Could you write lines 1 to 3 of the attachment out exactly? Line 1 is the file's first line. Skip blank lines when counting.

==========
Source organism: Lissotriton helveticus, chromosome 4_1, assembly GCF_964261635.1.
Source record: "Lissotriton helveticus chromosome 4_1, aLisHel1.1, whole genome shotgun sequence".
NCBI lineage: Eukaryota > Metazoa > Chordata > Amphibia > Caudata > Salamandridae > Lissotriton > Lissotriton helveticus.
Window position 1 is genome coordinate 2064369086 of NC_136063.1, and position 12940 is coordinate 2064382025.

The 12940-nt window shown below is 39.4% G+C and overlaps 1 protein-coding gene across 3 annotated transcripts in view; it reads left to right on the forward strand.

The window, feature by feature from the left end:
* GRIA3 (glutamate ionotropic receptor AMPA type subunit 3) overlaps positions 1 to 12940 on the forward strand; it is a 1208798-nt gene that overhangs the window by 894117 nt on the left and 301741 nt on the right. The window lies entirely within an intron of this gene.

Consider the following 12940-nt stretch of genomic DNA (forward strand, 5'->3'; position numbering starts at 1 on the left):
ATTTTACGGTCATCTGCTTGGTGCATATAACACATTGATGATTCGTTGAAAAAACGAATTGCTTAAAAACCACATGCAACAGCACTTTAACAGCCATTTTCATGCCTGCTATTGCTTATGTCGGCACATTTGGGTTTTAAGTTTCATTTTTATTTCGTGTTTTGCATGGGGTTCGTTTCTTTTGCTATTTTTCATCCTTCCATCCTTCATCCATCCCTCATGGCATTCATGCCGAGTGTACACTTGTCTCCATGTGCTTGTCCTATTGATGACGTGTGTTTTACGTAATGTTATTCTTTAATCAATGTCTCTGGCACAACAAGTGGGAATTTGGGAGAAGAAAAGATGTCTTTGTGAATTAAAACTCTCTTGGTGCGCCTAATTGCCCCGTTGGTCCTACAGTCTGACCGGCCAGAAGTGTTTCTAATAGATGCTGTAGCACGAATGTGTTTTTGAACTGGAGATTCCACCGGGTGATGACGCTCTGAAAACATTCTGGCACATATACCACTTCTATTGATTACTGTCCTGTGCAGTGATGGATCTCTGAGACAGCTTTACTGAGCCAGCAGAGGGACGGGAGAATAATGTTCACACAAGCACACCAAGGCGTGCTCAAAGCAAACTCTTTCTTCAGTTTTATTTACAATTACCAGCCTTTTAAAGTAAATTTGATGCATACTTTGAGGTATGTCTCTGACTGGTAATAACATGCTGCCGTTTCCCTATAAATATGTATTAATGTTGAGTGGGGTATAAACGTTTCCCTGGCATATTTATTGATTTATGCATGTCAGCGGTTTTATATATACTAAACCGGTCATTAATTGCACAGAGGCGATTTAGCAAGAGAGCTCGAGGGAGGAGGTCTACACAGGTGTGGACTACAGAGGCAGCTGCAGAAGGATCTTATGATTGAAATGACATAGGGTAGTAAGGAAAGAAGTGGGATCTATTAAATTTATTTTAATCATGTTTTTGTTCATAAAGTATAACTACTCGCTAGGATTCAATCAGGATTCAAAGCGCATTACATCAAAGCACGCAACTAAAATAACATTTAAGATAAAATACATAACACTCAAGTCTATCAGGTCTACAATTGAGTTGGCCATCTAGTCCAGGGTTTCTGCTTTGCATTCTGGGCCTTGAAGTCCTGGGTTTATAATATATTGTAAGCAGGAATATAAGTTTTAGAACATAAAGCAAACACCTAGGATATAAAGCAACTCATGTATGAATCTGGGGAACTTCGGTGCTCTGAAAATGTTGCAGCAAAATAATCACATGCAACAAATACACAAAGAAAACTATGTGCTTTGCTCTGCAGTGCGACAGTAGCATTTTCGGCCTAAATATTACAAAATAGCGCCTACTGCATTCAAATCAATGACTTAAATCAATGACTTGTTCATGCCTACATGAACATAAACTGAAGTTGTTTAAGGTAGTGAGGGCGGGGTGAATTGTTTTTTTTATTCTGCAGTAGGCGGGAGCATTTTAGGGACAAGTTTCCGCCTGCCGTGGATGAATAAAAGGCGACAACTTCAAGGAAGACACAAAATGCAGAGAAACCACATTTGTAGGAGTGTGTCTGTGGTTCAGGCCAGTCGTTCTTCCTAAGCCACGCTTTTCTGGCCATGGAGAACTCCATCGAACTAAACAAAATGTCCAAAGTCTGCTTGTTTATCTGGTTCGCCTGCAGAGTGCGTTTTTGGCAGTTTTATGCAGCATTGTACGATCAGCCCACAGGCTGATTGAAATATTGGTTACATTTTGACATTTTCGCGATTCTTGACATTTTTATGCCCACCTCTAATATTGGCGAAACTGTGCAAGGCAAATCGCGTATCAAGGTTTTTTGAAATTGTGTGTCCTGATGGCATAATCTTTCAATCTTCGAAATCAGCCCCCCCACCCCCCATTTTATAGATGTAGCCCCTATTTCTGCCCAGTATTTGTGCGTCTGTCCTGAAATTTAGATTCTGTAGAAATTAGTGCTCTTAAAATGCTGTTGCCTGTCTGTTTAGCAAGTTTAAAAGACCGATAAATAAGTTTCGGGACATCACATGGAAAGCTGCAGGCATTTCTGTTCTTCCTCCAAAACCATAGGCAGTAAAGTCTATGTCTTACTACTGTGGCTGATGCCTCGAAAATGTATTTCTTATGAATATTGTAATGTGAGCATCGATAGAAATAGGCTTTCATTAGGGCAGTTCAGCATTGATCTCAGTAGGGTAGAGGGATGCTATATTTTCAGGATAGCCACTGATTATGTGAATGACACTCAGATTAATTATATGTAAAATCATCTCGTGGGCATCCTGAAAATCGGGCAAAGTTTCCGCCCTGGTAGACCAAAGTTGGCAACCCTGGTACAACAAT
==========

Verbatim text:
Source organism: Lissotriton helveticus, chromosome 4_1, assembly GCF_964261635.1.
Source record: "Lissotriton helveticus chromosome 4_1, aLisHel1.1, whole genome shotgun sequence".
NCBI lineage: Eukaryota > Metazoa > Chordata > Amphibia > Caudata > Salamandridae > Lissotriton > Lissotriton helveticus.